Over the years I have witnessed our culture going from one that was more invested in worrying about the outcomes of their behavior than of gratifying their every desire. We do seem to have moved into a time where “wanting” has overshadowed “judging” as to whether what we “want” makes sense. The ability to be wise about the decisions we make in our own behalf or those near and dear to us seems to be a lost art. Being able to develop wisdom is not something our educational system teaches, and we definitely don’t get it from the media. The great philosophers often made commentaries on wisdom and saw it as one of life’s greatest assets. It has become more and more difficult to access wisdom, due to the fact that we have become more interested in immediate gratification. Ads pummel us daily insisting that whatever their selling is something we “must” have. Their relentless marketing hypes have seeped into our unconscious and made us feel that even when we get the desired object, we are not happy with it for long for there will soon be something better on the horizon. These ads are developed with the help of scientists who now know that baiting people with the need for stuff releases dopamine, a substance in the brain that gives us pleasure. Unfortunately, when we access dopamine too frequently we need more and more to get the same response, and so we become addicted to “wanting and having”, “getting and then wanting more”. This is similar to being hooked on alcohol or drugs. Learning to be wise increases our capabilities to have self-control, which is a necessary factor in becoming a mature, evolved human being. My mother often reminded me that I had to learn to “think about what I was thinking about”. I used to rail against this statement, but now I realize that we would all be better off if we embraced her metaphor for wise living. Wisdom is important for peace, economic prudence, political leadership, and health. Without it we will continue to be at the mercy of the rewards of bad habits, self-indulgence, and immediate gratification. We are witnessing these very things everyday and it is leading us into a dark abyss. I think it’s time we all “wised up”!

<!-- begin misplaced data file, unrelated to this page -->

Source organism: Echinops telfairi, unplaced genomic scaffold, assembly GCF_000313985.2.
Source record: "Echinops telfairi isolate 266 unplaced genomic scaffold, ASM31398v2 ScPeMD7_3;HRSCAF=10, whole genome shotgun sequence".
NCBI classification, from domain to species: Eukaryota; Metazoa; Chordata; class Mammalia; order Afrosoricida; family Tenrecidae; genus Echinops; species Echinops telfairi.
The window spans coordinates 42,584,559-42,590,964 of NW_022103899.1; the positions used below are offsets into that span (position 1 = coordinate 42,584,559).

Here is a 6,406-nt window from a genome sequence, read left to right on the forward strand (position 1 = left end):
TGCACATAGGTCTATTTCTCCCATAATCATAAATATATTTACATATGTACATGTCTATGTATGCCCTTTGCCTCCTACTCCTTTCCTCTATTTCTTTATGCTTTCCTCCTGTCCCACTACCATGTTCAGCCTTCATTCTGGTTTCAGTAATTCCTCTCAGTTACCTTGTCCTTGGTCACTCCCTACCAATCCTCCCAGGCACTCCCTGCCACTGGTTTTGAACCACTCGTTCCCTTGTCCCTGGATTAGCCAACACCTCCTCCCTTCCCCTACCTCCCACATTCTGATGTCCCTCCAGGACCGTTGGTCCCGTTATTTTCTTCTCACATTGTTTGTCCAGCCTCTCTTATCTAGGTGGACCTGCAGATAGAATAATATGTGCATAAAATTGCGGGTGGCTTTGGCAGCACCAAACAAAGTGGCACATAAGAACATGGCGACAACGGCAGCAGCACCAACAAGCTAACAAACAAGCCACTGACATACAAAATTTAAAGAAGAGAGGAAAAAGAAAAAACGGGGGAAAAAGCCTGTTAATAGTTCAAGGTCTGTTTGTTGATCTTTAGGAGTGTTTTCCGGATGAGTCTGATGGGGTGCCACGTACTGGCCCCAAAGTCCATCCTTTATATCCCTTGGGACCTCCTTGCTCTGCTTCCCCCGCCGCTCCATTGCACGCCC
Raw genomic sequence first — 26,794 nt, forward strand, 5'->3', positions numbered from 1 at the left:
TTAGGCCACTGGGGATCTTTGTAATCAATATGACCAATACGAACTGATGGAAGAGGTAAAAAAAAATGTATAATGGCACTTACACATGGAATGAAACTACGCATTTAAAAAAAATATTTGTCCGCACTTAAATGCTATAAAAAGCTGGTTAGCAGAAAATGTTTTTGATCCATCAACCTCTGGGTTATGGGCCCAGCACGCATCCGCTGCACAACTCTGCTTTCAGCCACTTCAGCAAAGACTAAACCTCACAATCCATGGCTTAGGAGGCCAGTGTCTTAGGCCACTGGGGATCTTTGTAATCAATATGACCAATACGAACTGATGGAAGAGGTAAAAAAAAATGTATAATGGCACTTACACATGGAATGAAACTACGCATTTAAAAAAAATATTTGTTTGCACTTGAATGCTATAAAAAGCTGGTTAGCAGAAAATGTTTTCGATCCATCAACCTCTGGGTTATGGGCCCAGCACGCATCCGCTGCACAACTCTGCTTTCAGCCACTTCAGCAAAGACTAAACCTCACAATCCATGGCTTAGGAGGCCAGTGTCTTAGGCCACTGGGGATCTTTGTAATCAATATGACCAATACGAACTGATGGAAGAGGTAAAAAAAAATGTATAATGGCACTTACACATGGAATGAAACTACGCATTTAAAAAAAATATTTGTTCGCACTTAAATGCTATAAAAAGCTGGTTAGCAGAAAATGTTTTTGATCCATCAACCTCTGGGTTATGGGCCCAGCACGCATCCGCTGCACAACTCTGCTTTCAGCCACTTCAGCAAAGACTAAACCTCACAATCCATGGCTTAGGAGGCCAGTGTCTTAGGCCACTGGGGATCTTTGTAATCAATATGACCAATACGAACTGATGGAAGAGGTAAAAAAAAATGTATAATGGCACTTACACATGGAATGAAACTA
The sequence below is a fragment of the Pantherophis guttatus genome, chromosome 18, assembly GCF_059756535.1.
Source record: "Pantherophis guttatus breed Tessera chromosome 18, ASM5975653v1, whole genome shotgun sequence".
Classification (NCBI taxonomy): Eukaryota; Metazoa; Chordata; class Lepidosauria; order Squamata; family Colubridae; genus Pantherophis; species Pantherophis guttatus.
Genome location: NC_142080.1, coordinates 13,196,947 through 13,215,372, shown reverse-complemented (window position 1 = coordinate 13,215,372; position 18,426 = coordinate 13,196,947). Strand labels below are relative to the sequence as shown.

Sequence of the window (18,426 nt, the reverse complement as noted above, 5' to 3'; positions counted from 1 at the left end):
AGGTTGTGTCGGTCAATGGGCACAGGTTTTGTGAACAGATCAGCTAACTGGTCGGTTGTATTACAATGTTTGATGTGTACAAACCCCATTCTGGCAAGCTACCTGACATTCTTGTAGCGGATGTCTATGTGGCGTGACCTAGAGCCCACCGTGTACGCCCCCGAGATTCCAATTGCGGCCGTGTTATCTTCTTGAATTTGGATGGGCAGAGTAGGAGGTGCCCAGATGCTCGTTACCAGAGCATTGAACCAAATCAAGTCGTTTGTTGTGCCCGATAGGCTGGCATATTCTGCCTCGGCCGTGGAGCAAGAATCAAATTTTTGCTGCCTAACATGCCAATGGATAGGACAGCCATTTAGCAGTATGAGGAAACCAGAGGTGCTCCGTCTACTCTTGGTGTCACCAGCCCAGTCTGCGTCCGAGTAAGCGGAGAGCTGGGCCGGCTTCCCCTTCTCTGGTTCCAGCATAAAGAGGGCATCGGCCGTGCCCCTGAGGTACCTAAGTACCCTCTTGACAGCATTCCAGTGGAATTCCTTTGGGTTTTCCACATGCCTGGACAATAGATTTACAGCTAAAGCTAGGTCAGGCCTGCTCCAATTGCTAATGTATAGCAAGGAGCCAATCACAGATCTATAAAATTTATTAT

3 Replies to “Just Shut Up and Wise Up!”
I think that the “culture of the past” you talk about is one where there was just as much “wanting” to gratify desires, but in the post-World War II utopian vision of the American dream people believed that everyone could have it. Everyone could go to college, own a home and retire with a pension. It really was a dream.
Now people realize that everyone cannot go to college and so 3 year olds are given entrance exams to get placed in kindergarten and the first seed is planted in their little brains that they have to climb over someone else to get what they want. People stopped thinking about owning a home as a place to live, but as an investment that could be traded up to a home that was a better investment. As of pensions they morphed into 401k’s where again getting your portfolio to outperform the next guy’s pension became to desire.
The anger of the people who invested with Bernie Madoff and lost everything was not because he was a crook, but that he stole from them. They all knew as their fortunes seemed to be rising that it was because somewhere down the line he was stealing from someone to get rich, they just thought they were going to share in the booty.
The ads are not a disease; they are just a symptom of the inherent pre-disposition to the overall condition. The ads are not saying that they will help you to share the wealth, but to get yours before the other guy gets his.
But wait a while and like alcoholism and drug addiction the culture will end up labeling this a disease and Bernie Madoff will get out and get sent to a rehab center. They will probably end up naming the place after him.
Great post Loretta. I’m going to add you to my blogroll. I absolutely agree that consumerism is the same as drug addiction.This “me!me!me!” attitude is murdering our society. Everyday I am less hopeful that we can avert the worst of consequences, but maybe what we need is a little humility.
I’ll be back again.
An interesting point struck me in regards to the whole matter of addiction and the words we use to describe it.
You can have a heroin addiction, a cocaine addiction, or addiction to tobacco or even an addiction to Facebook. But, when it involves alcohol you are not an alcohol addict…you are an “alcoholic”.
Why? Is there some “hint” here that society is imparting, through its language, that there is a difference?
We don’t like the drug dealer, or the tobacco company for that matter, so they create “ADDICTS”. But we like Budweiser because we like the Super Bowl commercials, so the people who get in trouble with their product are sick, so we don’t call them alcohol addicts because that might put the blame on the brewers and distillers as the drug dealers (?)